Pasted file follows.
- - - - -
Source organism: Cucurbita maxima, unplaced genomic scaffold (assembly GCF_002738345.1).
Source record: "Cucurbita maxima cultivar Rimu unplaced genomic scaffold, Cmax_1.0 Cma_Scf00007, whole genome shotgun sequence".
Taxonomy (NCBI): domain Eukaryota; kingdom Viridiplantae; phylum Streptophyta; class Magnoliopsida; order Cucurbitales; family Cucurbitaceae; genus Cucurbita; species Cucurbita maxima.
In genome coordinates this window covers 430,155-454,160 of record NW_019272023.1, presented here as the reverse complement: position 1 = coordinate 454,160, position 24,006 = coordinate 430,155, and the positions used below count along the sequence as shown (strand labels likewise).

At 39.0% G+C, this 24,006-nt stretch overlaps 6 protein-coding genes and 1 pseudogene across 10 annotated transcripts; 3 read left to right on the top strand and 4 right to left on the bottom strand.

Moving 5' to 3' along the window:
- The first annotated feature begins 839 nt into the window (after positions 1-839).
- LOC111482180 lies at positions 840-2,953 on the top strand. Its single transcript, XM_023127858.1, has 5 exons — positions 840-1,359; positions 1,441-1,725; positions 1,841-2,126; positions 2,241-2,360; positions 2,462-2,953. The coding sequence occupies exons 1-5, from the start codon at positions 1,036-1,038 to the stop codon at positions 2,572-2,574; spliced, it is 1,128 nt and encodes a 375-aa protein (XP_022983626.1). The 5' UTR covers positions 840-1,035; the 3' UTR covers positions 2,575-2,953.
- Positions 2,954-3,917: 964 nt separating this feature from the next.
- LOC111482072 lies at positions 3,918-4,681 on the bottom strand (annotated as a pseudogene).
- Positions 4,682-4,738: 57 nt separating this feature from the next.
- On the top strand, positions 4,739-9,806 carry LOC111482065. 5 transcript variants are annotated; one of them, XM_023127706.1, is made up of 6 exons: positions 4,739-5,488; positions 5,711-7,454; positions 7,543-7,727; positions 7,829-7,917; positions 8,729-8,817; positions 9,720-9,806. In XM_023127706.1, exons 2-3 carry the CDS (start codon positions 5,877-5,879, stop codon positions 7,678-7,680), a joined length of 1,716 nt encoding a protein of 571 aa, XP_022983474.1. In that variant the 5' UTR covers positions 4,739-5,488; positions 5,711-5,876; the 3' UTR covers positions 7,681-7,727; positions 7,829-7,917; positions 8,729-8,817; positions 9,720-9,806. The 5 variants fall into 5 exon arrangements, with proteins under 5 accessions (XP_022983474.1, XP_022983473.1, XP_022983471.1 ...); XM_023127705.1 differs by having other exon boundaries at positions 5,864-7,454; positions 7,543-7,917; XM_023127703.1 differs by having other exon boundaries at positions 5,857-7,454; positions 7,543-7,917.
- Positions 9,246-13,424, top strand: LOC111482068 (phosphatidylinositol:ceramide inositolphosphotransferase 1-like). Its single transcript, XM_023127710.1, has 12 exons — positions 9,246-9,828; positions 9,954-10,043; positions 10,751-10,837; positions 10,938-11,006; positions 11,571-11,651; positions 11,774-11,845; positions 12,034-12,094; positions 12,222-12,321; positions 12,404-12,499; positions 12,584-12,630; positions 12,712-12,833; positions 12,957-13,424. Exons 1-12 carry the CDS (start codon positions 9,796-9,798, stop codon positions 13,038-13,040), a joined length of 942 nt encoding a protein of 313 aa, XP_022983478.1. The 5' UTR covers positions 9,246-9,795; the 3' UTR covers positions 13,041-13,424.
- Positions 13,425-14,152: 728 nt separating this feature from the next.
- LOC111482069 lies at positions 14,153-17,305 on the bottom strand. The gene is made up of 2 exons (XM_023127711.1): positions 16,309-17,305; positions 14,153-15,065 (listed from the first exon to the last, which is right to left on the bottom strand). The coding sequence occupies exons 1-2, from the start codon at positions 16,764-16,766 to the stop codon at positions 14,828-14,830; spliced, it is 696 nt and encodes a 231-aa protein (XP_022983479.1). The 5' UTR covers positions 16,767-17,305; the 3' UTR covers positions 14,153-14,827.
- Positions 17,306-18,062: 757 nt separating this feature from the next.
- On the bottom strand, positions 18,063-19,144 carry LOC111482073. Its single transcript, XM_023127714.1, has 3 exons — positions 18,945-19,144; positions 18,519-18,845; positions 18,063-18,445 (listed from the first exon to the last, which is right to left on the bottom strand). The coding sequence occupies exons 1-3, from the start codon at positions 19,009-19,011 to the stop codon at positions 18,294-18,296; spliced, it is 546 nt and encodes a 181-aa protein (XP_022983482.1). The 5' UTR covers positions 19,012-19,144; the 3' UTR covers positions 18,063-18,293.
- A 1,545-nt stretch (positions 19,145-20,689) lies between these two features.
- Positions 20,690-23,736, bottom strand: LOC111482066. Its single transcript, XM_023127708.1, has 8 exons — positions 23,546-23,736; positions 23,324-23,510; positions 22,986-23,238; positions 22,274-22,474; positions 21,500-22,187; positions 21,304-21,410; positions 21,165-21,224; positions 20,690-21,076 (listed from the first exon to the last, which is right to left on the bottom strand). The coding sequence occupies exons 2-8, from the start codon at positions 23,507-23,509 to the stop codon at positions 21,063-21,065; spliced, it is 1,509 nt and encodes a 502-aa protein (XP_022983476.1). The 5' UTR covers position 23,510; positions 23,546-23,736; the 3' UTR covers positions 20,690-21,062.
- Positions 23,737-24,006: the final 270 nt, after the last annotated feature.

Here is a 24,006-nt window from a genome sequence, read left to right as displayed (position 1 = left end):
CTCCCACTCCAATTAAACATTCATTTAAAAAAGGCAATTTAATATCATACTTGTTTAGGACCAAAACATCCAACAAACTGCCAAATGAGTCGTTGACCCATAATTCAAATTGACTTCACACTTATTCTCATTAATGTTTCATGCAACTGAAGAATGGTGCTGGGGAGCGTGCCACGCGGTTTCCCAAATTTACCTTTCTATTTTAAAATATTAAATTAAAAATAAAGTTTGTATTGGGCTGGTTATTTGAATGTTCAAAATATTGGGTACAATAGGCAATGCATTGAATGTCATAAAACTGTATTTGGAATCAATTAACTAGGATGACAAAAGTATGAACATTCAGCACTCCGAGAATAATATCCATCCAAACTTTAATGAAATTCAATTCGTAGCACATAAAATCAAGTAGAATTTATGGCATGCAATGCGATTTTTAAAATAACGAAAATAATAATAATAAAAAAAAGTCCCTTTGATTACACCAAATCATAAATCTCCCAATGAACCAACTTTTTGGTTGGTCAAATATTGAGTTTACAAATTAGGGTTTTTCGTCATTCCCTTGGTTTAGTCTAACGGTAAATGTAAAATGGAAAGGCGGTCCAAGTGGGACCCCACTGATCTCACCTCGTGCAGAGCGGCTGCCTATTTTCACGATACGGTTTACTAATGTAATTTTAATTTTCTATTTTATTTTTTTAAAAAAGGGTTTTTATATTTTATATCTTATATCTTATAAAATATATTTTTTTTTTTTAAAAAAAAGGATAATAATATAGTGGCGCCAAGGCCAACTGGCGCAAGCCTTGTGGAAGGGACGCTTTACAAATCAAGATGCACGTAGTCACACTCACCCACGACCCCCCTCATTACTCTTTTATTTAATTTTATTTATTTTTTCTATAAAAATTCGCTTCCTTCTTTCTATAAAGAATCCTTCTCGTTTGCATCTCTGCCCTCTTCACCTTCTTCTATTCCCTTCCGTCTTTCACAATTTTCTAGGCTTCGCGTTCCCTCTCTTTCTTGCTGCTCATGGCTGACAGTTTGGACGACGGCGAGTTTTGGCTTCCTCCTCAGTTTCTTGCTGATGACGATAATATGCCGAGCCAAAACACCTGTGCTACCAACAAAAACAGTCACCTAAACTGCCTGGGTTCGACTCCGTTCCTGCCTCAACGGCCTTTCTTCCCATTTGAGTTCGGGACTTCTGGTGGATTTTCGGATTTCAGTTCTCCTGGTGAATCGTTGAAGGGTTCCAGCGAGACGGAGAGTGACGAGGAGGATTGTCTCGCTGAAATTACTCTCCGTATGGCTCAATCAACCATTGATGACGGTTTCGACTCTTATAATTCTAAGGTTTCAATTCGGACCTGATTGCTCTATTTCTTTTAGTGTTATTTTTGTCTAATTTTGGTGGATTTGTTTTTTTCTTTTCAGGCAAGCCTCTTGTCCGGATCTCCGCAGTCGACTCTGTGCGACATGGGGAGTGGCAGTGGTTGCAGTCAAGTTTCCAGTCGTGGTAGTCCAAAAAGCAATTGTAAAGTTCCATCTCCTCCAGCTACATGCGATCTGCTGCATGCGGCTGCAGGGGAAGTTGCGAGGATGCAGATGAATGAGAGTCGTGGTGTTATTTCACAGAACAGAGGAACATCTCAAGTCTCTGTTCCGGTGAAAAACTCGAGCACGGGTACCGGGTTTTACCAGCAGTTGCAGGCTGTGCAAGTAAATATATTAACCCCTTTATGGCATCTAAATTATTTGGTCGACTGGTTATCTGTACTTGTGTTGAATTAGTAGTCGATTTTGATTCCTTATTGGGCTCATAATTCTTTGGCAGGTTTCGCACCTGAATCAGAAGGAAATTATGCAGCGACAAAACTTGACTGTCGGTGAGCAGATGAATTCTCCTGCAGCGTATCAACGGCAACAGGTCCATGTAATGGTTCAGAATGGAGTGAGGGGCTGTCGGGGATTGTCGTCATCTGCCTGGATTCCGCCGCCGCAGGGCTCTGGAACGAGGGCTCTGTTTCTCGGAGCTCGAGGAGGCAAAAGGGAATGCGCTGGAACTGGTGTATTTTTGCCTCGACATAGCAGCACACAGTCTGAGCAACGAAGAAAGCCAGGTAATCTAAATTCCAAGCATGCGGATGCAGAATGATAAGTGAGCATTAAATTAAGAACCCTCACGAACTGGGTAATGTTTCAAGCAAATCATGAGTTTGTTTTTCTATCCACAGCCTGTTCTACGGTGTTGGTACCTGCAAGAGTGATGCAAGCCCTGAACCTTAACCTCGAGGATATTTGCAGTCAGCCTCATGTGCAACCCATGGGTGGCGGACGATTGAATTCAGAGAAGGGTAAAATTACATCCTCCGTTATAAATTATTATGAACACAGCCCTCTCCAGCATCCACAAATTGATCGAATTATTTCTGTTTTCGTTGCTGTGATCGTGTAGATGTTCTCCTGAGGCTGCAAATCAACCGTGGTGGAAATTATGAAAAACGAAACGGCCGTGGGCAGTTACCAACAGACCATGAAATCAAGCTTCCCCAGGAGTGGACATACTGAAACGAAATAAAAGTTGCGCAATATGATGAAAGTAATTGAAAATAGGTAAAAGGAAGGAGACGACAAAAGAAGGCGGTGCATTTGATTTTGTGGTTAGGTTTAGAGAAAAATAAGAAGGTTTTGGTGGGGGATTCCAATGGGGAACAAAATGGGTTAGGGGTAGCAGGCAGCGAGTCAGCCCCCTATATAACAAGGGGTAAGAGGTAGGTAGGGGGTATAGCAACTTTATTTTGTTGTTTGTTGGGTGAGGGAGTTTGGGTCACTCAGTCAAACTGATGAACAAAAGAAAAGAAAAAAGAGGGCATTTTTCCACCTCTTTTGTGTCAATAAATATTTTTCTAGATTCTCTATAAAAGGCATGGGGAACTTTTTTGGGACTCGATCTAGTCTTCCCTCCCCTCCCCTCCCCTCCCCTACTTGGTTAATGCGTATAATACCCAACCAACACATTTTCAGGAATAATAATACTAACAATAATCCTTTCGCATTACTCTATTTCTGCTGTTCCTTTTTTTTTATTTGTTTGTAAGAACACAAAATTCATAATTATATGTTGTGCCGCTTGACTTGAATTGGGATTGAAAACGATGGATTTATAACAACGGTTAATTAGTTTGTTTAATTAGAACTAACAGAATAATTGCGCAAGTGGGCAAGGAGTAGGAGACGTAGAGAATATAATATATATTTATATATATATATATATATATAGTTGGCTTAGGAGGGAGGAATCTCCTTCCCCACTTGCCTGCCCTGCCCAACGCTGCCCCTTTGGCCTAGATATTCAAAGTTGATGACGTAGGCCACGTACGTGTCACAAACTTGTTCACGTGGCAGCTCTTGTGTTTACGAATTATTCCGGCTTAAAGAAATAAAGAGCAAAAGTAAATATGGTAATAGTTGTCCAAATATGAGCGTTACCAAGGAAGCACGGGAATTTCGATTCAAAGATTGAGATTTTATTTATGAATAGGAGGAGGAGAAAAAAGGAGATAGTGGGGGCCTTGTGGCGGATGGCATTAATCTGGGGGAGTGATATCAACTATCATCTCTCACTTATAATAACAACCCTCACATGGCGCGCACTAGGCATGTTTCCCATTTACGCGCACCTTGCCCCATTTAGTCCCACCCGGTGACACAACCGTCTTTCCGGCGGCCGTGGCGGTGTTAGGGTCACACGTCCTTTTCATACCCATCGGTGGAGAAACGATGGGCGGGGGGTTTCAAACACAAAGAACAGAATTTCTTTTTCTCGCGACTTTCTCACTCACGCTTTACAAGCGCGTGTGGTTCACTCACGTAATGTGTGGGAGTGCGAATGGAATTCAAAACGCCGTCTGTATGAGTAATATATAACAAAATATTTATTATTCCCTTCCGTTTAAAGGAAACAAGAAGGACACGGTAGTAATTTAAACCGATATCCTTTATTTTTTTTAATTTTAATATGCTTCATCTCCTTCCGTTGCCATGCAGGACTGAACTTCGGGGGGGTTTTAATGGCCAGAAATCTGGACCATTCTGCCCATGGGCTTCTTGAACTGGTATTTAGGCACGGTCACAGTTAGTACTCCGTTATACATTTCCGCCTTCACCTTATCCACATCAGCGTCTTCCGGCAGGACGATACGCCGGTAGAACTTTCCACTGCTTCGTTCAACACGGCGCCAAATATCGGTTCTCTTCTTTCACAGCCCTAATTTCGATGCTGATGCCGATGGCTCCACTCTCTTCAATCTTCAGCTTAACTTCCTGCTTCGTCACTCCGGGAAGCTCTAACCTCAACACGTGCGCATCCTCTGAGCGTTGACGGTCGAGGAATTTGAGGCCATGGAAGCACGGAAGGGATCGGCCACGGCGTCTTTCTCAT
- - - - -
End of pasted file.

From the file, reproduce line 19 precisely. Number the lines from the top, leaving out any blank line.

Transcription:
- Positions 20,690-23,736, bottom strand: LOC111482066. Its single transcript, XM_023127708.1, has 8 exons — positions 23,546-23,736; positions 23,324-23,510; positions 22,986-23,238; positions 22,274-22,474; positions 21,500-22,187; positions 21,304-21,410; positions 21,165-21,224; positions 20,690-21,076 (listed from the first exon to the last, which is right to left on the bottom strand). The coding sequence occupies exons 2-8, from the start codon at positions 23,507-23,509 to the stop codon at positions 21,063-21,065; spliced, it is 1,509 nt and encodes a 502-aa protein (XP_022983476.1). The 5' UTR covers position 23,510; positions 23,546-23,736; the 3' UTR covers positions 20,690-21,062.